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Volume 17 Supplement 4

Sepsis 2013

Open Access

Comparison of demographics and outcomes of patients with severe sepsis admitted to the ICU with or without septic shock

  • Bárbara Magalhães Menezes1,
  • Fernanda Vilas Bôas Araújo1,
  • Fábio Ferreira Amorim1,
  • Adriell Ramalho Santana1,
  • Felipe Bozi Soares1,
  • Jacqueline Lima de Souza1,
  • Mariana Pinheiro Barbosa de Araújo1,
  • Louise Cristhine de Carvalho Santos1,
  • Pedro Henrique Gomes Rocha1,
  • Mateus Gonçalves Gomes1,
  • Osvaldo Gonçalves da Silva Neto1,
  • Pedro Nery Ferreira Júnior1,
  • Alethea Patrícia Pontes Amorim2,
  • Rodrigo Santos Biondi3 and
  • Rubens Antônio Bento Ribeiro3
Critical Care201317(Suppl 4):P48

Published: 5 November 2013


Public HealthMortality RateHigh MortalitySeptic ShockEmergency Medicine


Severe sepsis and septic shock are common and are associated with substantial mortality and substantial consumption of healthcare resources [1]. Although the incidence of septic shock has steadily increased during the past several decades, the associated mortality rates have remained constant or have decreased only slightly [2]. This study aims to compare demographics and outcomes of patients admitted to the ICU with severe sepsis and with or without septic shock.

Materials and methods

The present study is a retrospective cohort conducted over a 3-year period in the ICU of Hospital Anchieta, Brasília, Brazil. Patients were divided into two groups: severe sepsis without shock septic (SW) and severe sepsis with septic shock (SS). The patients coming from other ICUs or transferred to other ICUs were excluded.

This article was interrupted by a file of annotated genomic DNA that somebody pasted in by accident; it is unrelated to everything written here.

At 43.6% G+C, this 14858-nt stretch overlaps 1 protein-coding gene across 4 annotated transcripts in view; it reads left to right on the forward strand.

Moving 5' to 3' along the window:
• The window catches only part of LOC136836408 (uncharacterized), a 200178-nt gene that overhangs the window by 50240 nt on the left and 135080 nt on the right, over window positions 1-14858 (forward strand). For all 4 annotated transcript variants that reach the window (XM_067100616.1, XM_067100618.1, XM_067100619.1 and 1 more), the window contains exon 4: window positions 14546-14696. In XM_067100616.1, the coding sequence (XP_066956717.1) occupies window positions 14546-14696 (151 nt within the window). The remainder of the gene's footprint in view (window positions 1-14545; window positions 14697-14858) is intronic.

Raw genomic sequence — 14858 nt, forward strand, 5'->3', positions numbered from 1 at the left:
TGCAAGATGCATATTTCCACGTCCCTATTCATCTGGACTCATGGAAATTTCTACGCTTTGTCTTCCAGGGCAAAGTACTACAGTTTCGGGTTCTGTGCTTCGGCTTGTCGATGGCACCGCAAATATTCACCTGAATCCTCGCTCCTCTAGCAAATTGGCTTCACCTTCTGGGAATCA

A total of 198 patients with severe sepsis were enrolled in this study. Among them, 97 patients (49%) had septic shock. In this cohort, the mean age was 59 ± 16 years, the SAPS 3 score was 63 ± 17 and the APACHE II score was 21 ± 9. The mortality in four days was 12.6% (n = 25), in 28 days was 14.1% (n = 28) and the hospital mortality was 29.3% (n = 58). There was no difference between the two groups regarding age (64 ± 20 vs. 59 ± 21, P = 0.08) and length of stay in the ICU (12 ± 1 vs. 11 ± 1, P = 0.51). The SS group presented higher SAPS3 (70 ± 17 vs. 57 ± 15, P = 0.00) and APACHE II (1 vs. 8 ± 9 ± 1, P = 0.00) scores. Patients in the SS group also had higher mortality in 4 days (18% vs. 8%, P = 0.04), in 28 days (20% vs. 9%, P = 0.03) and hospital mortality (37% vs. 22%, P = 0.02).


Patients admitted with septic shock had higher mortality than patients admitted with severe sepsis without septic shock, but there was no difference between the groups with respect to length of stay in the ICU.

Authors’ Affiliations

Escola Superior de Ciências da Saúde, Brasília, Brazil
Liga Acadêmica de Medicina Intensiva de Brasília, Brazil
Hospital Anchieta, Brasília, Brazil


  1. Rivers E, Nguyen B, Havstad S, Ressler J, Muzzin A, Knoblich B, Peterson E, Tomlanovich M: Early goal-directed therapy in the treatment of severe sepsis and septic shock. N Engl J Med. 2001, 345: 1368-1377. 10.1056/NEJMoa010307.View ArticlePubMedGoogle Scholar
  2. Gauer RL: Early recognition and management of sepsis in adults: the first six hours. Am Fam Phys. 2013, 88: 44-53.Google Scholar


© Menezes et al.; licensee BioMed Central Ltd. 2013

This article is published under license to BioMed Central Ltd. This is an Open Access article distributed under the terms of the Creative Commons Attribution License (, which permits unrestricted use, distribution, and reproduction in any medium, provided the original work is properly cited. The Creative Commons Public Domain Dedication waiver ( applies to the data made available in this article, unless otherwise stated.